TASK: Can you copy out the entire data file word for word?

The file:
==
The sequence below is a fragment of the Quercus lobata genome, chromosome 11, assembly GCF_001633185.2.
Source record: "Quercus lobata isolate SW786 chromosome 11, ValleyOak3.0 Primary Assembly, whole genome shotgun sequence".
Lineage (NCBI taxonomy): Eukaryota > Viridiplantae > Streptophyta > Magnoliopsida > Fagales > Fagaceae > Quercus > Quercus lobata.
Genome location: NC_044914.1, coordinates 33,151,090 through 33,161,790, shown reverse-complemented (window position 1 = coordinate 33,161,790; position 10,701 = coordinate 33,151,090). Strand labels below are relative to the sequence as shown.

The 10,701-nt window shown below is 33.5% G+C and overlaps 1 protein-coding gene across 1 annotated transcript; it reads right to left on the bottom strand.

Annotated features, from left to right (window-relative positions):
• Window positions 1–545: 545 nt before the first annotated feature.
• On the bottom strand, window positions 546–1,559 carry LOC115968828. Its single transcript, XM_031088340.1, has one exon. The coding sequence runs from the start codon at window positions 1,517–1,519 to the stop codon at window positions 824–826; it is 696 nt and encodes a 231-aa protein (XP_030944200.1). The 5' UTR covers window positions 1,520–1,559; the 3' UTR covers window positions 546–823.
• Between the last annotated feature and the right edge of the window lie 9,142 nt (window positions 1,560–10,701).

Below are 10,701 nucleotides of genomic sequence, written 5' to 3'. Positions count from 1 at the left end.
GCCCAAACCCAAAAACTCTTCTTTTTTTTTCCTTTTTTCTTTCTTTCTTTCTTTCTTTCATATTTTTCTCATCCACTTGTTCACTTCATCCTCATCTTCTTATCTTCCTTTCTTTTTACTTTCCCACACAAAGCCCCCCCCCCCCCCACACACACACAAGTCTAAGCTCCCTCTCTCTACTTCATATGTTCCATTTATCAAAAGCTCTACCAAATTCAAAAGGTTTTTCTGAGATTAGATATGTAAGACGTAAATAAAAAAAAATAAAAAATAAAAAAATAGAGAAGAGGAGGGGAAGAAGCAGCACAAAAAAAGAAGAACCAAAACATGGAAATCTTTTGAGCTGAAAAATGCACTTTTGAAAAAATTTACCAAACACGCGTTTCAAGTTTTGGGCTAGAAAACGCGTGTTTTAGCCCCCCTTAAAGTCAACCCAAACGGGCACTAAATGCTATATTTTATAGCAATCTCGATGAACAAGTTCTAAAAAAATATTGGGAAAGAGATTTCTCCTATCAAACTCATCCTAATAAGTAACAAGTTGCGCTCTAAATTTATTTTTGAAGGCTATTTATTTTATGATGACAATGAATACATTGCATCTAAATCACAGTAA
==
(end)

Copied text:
The sequence below is a fragment of the Quercus lobata genome, chromosome 11, assembly GCF_001633185.2.
Source record: "Quercus lobata isolate SW786 chromosome 11, ValleyOak3.0 Primary Assembly, whole genome shotgun sequence".
Lineage (NCBI taxonomy): Eukaryota > Viridiplantae > Streptophyta > Magnoliopsida > Fagales > Fagaceae > Quercus > Quercus lobata.
Genome location: NC_044914.1, coordinates 33,151,090 through 33,161,790, shown reverse-complemented (window position 1 = coordinate 33,161,790; position 10,701 = coordinate 33,151,090). Strand labels below are relative to the sequence as shown.

The 10,701-nt window shown below is 33.5% G+C and overlaps 1 protein-coding gene across 1 annotated transcript; it reads right to left on the bottom strand.

Annotated features, from left to right (window-relative positions):
• Window positions 1–545: 545 nt before the first annotated feature.
• On the bottom strand, window positions 546–1,559 carry LOC115968828. Its single transcript, XM_031088340.1, has one exon. The coding sequence runs from the start codon at window positions 1,517–1,519 to the stop codon at window positions 824–826; it is 696 nt and encodes a 231-aa protein (XP_030944200.1). The 5' UTR covers window positions 1,520–1,559; the 3' UTR covers window positions 546–823.
• Between the last annotated feature and the right edge of the window lie 9,142 nt (window positions 1,560–10,701).

Below are 10,701 nucleotides of genomic sequence, written 5' to 3'. Positions count from 1 at the left end.
GCCCAAACCCAAAAACTCTTCTTTTTTTTTCCTTTTTTCTTTCTTTCTTTCTTTCTTTCATATTTTTCTCATCCACTTGTTCACTTCATCCTCATCTTCTTATCTTCCTTTCTTTTTACTTTCCCACACAAAGCCCCCCCCCCCCCCACACACACACAAGTCTAAGCTCCCTCTCTCTACTTCATATGTTCCATTTATCAAAAGCTCTACCAAATTCAAAAGGTTTTTCTGAGATTAGATATGTAAGACGTAAATAAAAAAAAATAAAAAATAAAAAAATAGAGAAGAGGAGGGGAAGAAGCAGCACAAAAAAAGAAGAACCAAAACATGGAAATCTTTTGAGCTGAAAAATGCACTTTTGAAAAAATTTACCAAACACGCGTTTCAAGTTTTGGGCTAGAAAACGCGTGTTTTAGCCCCCCTTAAAGTCAACCCAAACGGGCACTAAATGCTATATTTTATAGCAATCTCGATGAACAAGTTCTAAAAAAATATTGGGAAAGAGATTTCTCCTATCAAACTCATCCTAATAAGTAACAAGTTGCGCTCTAAATTTATTTTTGAAGGCTATTTATTTTATGATGACAATGAATACATTGCATCTAAATCACAGTAA